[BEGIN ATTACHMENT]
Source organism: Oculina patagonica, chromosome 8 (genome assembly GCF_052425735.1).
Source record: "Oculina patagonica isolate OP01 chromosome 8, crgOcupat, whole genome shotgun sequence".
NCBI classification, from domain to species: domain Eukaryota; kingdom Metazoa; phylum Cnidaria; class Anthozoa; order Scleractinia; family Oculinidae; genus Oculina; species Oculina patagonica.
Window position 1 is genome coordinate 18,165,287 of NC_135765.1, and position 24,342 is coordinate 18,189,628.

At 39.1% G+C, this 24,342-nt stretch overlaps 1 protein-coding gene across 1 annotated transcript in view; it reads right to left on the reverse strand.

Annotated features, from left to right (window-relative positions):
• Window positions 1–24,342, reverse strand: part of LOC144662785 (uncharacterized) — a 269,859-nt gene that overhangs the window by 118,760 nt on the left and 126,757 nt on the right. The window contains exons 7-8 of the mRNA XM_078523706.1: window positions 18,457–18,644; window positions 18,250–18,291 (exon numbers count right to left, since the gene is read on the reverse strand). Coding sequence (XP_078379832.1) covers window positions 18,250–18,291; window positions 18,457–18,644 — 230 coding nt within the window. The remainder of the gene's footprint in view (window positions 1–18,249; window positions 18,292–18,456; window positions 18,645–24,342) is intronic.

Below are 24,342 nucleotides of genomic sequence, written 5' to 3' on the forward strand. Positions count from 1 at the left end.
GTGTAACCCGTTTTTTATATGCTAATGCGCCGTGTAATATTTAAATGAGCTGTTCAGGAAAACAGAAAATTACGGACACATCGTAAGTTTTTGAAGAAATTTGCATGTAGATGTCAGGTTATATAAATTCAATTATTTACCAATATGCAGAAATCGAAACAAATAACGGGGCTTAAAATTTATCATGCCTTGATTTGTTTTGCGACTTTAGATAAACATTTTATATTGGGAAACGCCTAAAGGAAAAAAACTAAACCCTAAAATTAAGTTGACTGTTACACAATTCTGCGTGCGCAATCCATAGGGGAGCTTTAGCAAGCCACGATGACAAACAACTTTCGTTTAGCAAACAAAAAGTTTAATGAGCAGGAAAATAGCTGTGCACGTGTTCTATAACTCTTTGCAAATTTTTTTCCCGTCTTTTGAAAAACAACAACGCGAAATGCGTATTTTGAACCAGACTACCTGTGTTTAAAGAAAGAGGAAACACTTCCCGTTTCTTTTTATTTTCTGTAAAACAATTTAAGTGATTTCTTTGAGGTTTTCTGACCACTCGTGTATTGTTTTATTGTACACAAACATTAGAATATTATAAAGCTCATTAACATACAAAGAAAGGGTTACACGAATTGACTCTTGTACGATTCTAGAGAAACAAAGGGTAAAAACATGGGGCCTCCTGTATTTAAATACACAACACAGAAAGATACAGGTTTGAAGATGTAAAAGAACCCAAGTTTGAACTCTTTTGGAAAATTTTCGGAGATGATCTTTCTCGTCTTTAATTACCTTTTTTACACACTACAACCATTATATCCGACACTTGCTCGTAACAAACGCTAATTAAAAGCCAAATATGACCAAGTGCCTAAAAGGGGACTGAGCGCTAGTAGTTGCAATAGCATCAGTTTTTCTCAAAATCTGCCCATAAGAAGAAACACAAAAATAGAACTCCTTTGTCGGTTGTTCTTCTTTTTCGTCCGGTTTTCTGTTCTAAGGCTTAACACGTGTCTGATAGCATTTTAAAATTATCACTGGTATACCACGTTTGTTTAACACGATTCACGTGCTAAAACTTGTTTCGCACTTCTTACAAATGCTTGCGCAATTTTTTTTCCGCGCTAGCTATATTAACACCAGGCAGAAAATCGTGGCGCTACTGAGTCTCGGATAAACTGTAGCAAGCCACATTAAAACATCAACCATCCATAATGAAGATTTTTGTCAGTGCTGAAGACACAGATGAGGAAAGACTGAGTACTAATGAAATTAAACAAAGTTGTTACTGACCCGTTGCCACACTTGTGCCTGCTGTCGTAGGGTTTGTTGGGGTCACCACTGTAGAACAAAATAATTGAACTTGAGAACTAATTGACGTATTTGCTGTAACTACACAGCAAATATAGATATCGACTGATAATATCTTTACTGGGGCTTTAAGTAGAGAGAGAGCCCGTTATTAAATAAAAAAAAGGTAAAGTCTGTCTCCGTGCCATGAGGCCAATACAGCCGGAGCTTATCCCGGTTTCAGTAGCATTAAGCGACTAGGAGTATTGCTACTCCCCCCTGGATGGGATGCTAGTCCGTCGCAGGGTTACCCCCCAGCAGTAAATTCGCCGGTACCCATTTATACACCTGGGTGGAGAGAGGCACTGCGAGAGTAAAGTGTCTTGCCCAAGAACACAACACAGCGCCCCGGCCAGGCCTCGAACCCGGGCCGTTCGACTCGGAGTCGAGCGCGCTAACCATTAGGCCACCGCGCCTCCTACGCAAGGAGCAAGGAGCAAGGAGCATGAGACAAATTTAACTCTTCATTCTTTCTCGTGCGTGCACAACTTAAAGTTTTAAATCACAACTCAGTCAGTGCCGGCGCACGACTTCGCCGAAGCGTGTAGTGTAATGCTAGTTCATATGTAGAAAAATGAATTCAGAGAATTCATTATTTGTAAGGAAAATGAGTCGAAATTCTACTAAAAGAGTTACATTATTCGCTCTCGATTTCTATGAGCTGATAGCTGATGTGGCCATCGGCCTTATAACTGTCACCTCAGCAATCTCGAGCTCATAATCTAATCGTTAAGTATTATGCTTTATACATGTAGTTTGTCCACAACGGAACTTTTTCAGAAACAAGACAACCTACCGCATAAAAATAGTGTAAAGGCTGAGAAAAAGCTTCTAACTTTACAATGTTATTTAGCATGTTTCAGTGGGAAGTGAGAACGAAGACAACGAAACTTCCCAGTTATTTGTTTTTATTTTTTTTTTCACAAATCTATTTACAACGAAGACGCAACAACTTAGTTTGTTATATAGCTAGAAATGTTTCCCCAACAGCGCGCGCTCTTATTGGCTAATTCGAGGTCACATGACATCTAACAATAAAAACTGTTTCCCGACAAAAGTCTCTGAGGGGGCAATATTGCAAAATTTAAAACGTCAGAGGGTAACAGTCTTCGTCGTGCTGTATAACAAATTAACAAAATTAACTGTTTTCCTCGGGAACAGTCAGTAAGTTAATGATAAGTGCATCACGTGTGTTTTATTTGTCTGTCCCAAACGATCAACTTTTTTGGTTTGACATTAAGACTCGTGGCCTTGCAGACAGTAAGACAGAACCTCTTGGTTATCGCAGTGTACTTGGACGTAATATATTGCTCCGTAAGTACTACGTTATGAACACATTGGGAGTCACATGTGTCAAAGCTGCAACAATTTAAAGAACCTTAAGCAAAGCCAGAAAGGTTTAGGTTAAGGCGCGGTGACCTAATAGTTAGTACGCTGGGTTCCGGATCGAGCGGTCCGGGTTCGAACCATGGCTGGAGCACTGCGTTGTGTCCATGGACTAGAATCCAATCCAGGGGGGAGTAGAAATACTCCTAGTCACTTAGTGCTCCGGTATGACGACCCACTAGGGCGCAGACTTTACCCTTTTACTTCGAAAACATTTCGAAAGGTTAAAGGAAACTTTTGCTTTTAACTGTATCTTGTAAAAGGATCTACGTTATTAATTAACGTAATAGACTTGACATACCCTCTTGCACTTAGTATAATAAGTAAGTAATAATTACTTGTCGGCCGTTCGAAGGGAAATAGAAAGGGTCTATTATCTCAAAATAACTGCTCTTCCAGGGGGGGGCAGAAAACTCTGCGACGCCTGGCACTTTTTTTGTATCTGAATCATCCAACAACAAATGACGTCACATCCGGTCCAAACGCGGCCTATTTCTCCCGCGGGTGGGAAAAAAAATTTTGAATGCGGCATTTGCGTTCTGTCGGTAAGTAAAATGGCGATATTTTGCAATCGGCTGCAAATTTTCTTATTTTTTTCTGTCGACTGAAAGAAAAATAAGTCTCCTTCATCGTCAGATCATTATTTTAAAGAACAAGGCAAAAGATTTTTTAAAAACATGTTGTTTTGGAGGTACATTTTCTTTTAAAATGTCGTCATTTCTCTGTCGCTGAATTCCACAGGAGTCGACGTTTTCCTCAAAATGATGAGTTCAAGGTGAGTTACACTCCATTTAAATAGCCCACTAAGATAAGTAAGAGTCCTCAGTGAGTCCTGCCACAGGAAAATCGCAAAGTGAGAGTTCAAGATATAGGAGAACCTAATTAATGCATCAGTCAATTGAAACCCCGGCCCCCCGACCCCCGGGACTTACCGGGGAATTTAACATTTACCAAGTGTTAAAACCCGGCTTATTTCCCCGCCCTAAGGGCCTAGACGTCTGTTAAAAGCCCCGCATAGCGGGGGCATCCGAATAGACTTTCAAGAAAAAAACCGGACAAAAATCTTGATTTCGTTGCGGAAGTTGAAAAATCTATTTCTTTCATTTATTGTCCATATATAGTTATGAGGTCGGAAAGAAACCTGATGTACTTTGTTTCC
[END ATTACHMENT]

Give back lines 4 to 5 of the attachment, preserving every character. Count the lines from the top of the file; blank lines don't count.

Window position 1 is genome coordinate 18,165,287 of NC_135765.1, and position 24,342 is coordinate 18,189,628.

At 39.1% G+C, this 24,342-nt stretch overlaps 1 protein-coding gene across 1 annotated transcript in view; it reads right to left on the reverse strand.